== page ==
If there is equity in house, it will have to be sold. You won't be thrown out- you are given up to a year to sort something out. If there is no equity, generally official reciever not interested. It doesn't make any difference whether joint names or not- the official reciever will deem that there was a beneficial interest anyway. They will go back through finances to establish things like this. Your best hope is that there is liitle equity, don't start transferring names on deeds as this will look bad on you . Hope things get sorted- it may be a relief in the end.
The Official Reciver (or other trustee in bankruptcy) HAS to deal with the asset - they can't ignore it!!!
i wouldn't have thought the joint names would mean the receiver would only apply for half the equity, unless the house is signed in tenants in common, which would be unlikely.
If the house is in joint names, the receiver will require the house to be sold and the equity split between the parties on a 50/50 basis if joint tenants or in accordance with any trust deed if tenants in common. The OP would receive her share and the receiver would take her partner's share.
In jointly owned properties the starting point is 50% of the equity unless either party can prove a different percentage.
Jointly owned properties do not have to be sold - a third party can purchase the beneficial interest of the bankrupt. If this is impossible then the property will be sold or a charge taken over it.
Can you claim a larger share as maintenance for the children as he presumably won't be able to give any? Sounds like you need to speak to a specialist solicitor, or can you but that clause that the house cannot be sold until the youngest is 18?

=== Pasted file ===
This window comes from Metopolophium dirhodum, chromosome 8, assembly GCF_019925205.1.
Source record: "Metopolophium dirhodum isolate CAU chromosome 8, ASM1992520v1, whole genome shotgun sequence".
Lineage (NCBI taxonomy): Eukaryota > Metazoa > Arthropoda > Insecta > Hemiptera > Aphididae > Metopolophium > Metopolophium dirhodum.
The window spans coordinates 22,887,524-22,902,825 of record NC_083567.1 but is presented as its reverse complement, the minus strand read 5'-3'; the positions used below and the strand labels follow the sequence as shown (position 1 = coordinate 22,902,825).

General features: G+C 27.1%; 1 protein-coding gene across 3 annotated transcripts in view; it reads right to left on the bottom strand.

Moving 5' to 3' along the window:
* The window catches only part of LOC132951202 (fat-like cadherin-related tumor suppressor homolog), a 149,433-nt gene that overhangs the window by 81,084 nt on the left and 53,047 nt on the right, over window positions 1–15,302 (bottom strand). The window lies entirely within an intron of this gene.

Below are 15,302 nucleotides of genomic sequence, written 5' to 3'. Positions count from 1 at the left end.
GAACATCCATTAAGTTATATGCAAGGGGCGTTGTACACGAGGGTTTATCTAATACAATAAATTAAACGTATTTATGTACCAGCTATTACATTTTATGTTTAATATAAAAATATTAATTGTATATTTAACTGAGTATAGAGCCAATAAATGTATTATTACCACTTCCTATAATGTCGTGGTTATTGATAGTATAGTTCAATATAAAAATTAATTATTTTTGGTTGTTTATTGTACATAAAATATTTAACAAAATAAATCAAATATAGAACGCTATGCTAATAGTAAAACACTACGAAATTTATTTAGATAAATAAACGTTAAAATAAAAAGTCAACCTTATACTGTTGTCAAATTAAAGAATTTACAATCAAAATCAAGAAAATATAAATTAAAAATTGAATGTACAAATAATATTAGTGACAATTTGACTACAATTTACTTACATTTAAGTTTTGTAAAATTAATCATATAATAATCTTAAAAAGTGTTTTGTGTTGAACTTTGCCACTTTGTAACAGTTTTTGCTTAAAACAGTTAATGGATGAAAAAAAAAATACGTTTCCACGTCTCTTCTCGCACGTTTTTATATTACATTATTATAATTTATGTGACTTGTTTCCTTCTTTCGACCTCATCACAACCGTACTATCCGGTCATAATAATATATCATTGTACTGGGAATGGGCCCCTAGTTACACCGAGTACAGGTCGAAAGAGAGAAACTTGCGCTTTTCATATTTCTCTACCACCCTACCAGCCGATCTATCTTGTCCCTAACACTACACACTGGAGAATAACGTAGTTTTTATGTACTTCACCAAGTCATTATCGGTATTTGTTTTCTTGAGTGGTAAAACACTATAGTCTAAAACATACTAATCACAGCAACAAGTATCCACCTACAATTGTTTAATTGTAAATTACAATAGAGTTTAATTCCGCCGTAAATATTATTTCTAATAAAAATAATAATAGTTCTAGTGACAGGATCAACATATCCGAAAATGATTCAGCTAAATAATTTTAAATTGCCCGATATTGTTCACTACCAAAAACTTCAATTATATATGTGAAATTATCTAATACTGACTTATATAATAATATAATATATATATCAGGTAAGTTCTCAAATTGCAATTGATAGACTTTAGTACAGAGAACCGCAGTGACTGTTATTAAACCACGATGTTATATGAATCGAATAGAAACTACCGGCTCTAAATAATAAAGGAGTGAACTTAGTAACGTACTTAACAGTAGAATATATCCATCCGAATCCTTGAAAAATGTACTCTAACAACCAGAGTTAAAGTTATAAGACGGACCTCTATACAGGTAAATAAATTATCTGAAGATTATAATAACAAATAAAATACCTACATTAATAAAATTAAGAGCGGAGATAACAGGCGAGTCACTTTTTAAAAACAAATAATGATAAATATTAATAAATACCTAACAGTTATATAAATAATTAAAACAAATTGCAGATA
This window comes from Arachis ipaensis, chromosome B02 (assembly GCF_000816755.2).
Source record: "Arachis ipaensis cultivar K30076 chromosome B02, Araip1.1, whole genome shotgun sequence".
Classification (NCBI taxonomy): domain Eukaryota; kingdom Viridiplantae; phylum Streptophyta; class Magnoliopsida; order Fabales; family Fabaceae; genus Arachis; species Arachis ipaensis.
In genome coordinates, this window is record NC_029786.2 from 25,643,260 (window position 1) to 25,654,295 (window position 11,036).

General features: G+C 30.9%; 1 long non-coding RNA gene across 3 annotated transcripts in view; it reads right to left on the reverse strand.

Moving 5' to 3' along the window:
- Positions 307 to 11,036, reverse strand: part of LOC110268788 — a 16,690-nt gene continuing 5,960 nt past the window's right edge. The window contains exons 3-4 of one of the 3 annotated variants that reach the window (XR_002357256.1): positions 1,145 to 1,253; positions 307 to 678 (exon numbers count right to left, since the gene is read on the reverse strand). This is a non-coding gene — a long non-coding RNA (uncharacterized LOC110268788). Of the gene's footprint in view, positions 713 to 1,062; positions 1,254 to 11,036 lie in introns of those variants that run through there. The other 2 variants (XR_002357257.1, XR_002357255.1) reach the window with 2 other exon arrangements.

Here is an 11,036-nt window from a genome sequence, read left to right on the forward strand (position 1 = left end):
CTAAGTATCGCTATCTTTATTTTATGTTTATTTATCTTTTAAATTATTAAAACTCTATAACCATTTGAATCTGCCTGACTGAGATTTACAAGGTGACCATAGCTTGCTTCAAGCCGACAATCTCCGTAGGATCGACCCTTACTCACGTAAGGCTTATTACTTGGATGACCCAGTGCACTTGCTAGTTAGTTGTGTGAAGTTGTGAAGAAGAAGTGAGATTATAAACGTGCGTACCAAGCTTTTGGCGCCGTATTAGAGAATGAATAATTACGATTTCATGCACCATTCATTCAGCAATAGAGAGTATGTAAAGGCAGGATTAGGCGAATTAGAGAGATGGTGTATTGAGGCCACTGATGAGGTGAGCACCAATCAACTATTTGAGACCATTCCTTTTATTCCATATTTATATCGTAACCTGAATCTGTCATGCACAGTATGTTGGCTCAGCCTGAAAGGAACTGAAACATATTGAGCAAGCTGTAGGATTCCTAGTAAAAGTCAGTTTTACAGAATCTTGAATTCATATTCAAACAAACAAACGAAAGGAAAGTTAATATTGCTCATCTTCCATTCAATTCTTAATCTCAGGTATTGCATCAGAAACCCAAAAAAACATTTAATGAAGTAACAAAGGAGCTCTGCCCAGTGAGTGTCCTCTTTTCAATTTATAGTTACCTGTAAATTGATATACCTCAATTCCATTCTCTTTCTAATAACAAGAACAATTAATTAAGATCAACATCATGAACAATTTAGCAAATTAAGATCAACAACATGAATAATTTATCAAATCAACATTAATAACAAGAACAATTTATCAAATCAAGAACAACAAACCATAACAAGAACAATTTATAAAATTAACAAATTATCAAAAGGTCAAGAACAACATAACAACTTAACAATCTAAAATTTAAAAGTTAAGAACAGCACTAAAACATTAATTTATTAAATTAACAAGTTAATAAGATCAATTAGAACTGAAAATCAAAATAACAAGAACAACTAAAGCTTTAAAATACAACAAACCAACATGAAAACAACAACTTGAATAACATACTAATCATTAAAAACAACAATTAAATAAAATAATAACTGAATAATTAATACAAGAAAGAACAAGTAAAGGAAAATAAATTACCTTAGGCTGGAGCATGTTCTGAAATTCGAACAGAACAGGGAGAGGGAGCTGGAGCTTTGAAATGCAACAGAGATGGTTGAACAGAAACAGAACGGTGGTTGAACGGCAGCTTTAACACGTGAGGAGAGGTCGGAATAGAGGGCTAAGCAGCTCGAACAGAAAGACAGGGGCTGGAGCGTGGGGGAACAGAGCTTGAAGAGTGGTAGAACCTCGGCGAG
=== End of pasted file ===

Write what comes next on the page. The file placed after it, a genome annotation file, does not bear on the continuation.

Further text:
Found the leaflet you need.
What will happen to my home?
thanks for your input, in the current climate think we have about 15 grand equity, his debt is for quite a bit more.
what I meant was that if there is no equity, the official reciever is not interested in forcing a sale- a fee is paid to have the house transferred into anothers name. Sorry if I didn't make that clear.
Ok, if you only have 15k equity you may be able to keep it as it would like be declared as half yours, half his. Because of the selling fees and the fact that prices are falling this could be a very good thing for you as you may be allowed to buy him out for very little (I know someone who bought out there partner for £1)
However you can't just transfer it into your name as the official receiver can reverse it.
The OR would decide whether the property had to be sold but even if so you have a full year where your interests are paramount (and you could sell yourself) before your dh's creditors interests become paramount.
I would wait til prices fell a bit more, get 3 realistic valuations for sale, dh goes bankrupt, OR probably agree to have no interest in property.
lots of answer to beneficial interest questions on the forum www.debtquestions.co.uk
Yes, deepinlaundry - if there is negative equity the beneficial interest can be sold for £1 (plus legal costs, obviously).